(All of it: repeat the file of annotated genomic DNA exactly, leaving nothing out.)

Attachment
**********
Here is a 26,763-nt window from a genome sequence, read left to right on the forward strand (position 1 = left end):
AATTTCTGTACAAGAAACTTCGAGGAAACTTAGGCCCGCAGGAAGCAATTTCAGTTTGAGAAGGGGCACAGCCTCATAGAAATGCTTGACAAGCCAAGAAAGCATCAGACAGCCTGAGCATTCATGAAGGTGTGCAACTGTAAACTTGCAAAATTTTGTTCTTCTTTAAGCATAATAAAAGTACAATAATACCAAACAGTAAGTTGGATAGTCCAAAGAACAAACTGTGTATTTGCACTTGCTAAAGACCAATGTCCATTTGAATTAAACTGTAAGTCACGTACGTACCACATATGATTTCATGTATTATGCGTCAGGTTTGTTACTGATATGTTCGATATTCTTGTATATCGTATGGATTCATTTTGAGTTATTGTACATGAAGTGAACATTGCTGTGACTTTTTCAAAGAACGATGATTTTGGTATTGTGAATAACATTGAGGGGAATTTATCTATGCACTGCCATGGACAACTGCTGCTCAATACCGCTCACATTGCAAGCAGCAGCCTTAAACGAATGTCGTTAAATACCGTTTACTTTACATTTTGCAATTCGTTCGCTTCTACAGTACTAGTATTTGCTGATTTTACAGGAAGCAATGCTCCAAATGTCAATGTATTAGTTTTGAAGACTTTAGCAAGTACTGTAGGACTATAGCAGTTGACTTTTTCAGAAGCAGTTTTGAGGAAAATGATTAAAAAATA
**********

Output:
Here is a 26,763-nt window from a genome sequence, read left to right on the forward strand (position 1 = left end):
AATTTCTGTACAAGAAACTTCGAGGAAACTTAGGCCCGCAGGAAGCAATTTCAGTTTGAGAAGGGGCACAGCCTCATAGAAATGCTTGACAAGCCAAGAAAGCATCAGACAGCCTGAGCATTCATGAAGGTGTGCAACTGTAAACTTGCAAAATTTTGTTCTTCTTTAAGCATAATAAAAGTACAATAATACCAAACAGTAAGTTGGATAGTCCAAAGAACAAACTGTGTATTTGCACTTGCTAAAGACCAATGTCCATTTGAATTAAACTGTAAGTCACGTACGTACCACATATGATTTCATGTATTATGCGTCAGGTTTGTTACTGATATGTTCGATATTCTTGTATATCGTATGGATTCATTTTGAGTTATTGTACATGAAGTGAACATTGCTGTGACTTTTTCAAAGAACGATGATTTTGGTATTGTGAATAACATTGAGGGGAATTTATCTATGCACTGCCATGGACAACTGCTGCTCAATACCGCTCACATTGCAAGCAGCAGCCTTAAACGAATGTCGTTAAATACCGTTTACTTTACATTTTGCAATTCGTTCGCTTCTACAGTACTAGTATTTGCTGATTTTACAGGAAGCAATGCTCCAAATGTCAATGTATTAGTTTTGAAGACTTTAGCAAGTACTGTAGGACTATAGCAGTTGACTTTTTCAGAAGCAGTTTTGAGGAAAATGATTAAAAAATA